The business community is no stranger to change. Many industries have experienced explosive transition in recent years with changing government regulations, economic challenges, increased pressure to reduce costs and rapid technological advances. Even the nation’s workforce has changed. Today’s employees are more diverse demographically, better educated and more interested in making their own benefits decisions.
Times are changing and businesses are changing, too. One solution to address changing needs is adding voluntary benefits to your benefits program. Voluntary benefits can give you a way to control costs and meet employee needs. Although these may seem like contradictory goals, voluntary benefits help you achieve both. These types of benefits are offered to employees at the worksite along with the benefits you provide. You can pay all or some of the premiums or your employees can pay all the premiums for the products they choose.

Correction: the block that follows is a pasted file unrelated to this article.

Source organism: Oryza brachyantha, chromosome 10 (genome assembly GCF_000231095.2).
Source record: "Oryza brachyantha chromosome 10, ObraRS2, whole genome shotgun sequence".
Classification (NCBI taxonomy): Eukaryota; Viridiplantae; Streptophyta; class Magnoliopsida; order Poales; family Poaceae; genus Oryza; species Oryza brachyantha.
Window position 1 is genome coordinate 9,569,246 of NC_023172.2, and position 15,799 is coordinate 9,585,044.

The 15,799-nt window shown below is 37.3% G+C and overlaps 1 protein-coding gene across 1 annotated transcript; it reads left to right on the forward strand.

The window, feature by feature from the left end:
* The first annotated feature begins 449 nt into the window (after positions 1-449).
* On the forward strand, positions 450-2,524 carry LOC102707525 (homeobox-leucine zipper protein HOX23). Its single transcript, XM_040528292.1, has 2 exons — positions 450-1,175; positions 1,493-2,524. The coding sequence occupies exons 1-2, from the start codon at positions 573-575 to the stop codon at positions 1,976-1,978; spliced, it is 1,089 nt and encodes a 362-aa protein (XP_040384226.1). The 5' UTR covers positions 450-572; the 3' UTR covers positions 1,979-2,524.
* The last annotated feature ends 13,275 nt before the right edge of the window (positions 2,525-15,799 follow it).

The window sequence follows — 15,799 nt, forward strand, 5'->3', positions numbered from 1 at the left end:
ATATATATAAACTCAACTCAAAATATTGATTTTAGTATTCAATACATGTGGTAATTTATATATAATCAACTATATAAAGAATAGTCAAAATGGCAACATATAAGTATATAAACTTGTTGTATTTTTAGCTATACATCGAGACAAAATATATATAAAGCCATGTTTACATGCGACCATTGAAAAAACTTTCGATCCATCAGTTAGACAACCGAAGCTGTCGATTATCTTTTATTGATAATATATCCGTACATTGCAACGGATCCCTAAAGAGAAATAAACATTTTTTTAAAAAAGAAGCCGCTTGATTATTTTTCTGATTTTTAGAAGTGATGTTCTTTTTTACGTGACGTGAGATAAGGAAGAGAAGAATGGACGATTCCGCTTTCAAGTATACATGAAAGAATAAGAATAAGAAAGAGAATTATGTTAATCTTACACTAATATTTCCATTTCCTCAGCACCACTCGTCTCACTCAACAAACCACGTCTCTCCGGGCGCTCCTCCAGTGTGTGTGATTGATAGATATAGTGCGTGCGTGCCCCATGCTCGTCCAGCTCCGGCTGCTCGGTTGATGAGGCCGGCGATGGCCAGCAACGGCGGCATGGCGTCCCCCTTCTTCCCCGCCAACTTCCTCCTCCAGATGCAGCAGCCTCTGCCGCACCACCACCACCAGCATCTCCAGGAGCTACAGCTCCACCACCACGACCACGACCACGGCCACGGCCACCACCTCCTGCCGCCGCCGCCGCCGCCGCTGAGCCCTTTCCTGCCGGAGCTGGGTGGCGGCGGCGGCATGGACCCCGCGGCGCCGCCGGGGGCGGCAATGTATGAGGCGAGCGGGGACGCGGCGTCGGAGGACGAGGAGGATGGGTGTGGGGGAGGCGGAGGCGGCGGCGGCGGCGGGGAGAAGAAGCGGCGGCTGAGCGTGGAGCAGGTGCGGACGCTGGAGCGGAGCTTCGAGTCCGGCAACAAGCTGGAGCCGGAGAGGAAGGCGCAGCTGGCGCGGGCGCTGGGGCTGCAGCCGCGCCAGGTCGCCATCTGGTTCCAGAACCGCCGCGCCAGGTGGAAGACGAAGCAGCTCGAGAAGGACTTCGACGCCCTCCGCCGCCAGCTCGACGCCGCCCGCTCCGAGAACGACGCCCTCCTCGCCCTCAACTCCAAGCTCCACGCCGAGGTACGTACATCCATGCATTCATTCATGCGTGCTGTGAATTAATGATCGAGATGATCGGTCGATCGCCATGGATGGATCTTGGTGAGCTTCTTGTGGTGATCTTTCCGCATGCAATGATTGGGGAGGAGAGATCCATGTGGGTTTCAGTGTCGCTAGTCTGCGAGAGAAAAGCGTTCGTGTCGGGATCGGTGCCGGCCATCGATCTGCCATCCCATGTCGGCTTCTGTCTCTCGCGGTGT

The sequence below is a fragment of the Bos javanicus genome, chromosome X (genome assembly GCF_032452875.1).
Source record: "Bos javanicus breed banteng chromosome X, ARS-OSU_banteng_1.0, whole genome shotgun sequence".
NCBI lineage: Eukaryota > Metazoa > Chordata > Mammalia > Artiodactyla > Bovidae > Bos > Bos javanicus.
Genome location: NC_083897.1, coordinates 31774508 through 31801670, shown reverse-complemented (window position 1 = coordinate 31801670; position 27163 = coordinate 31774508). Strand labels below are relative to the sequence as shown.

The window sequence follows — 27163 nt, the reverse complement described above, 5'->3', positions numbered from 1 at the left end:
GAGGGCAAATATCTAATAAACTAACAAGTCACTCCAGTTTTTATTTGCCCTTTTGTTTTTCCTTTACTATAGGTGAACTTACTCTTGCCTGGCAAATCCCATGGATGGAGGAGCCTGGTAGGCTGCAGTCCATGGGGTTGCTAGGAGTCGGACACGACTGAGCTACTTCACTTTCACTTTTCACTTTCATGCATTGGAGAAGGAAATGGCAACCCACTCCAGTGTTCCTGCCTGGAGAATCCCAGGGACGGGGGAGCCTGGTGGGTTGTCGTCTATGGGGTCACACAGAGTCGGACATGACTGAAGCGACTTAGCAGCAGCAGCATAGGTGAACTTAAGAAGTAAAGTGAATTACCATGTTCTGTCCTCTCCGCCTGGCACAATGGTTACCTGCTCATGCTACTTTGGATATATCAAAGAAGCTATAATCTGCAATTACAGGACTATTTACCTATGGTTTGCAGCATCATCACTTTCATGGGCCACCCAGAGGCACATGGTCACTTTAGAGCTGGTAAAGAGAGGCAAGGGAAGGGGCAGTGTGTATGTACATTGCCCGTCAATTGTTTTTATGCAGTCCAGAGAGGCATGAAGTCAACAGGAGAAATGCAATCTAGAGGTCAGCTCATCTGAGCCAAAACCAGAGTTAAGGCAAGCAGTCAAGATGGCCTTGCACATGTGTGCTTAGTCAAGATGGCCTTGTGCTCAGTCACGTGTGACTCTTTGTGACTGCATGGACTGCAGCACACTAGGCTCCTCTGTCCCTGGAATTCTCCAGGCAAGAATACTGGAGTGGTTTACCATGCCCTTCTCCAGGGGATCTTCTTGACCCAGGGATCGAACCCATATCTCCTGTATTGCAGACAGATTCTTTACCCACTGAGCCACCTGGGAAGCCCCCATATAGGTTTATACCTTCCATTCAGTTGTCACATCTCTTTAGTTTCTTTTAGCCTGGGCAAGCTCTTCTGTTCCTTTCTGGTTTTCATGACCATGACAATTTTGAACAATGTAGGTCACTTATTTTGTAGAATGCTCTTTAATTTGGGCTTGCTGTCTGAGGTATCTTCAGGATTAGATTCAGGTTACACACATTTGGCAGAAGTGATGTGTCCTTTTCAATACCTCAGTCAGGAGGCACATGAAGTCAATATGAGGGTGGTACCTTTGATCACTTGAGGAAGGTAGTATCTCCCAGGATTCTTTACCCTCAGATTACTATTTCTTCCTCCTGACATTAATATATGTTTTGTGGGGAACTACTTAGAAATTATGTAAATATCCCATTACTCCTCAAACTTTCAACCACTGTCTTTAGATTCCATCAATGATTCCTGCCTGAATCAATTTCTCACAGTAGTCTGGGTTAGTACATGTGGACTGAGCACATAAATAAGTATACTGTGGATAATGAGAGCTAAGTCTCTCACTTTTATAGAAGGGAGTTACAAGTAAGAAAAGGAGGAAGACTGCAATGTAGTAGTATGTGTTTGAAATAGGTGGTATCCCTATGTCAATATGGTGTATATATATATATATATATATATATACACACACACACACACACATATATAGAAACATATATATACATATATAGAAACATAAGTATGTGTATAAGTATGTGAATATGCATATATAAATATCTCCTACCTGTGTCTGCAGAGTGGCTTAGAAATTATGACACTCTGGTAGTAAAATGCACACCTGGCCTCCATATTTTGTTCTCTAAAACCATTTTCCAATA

Voluntary benefits can help
Voluntary benefits allow businesses to offer an enhanced benefits package and give employees the flexibility they want. In addition, voluntary benefits offer many advantages to employers, including a more attractive benefits package that can help you recruit and retain qualified, professional employees. When combined with the convenience of payroll-deducted premiums, voluntary benefits make an exciting addition to an employee’s existing benefits package.
Voluntary benefits can also help employees who may have coverage gaps. For example, if your company-provided group health insurance has a high deductible, you may want to offer employees a voluntary hospital confinement indemnity plan that would pay benefits for an inpatient hospital stay. The employee could use the benefits to cover the deductible and other out-of-pocket medical expenses. Or if you provide a flat amount of group life insurance, you could offer voluntary life insurance for employees who may need more coverage. Most voluntary benefits plans pay benefits directly to the insured. Then, the insured can use the benefits to pay for expenses not covered by group benefits or for other nonmedical expenses, such as the mortgage, electricity bills, home health care, rehabilitation, travel to treatment centers, groceries and more.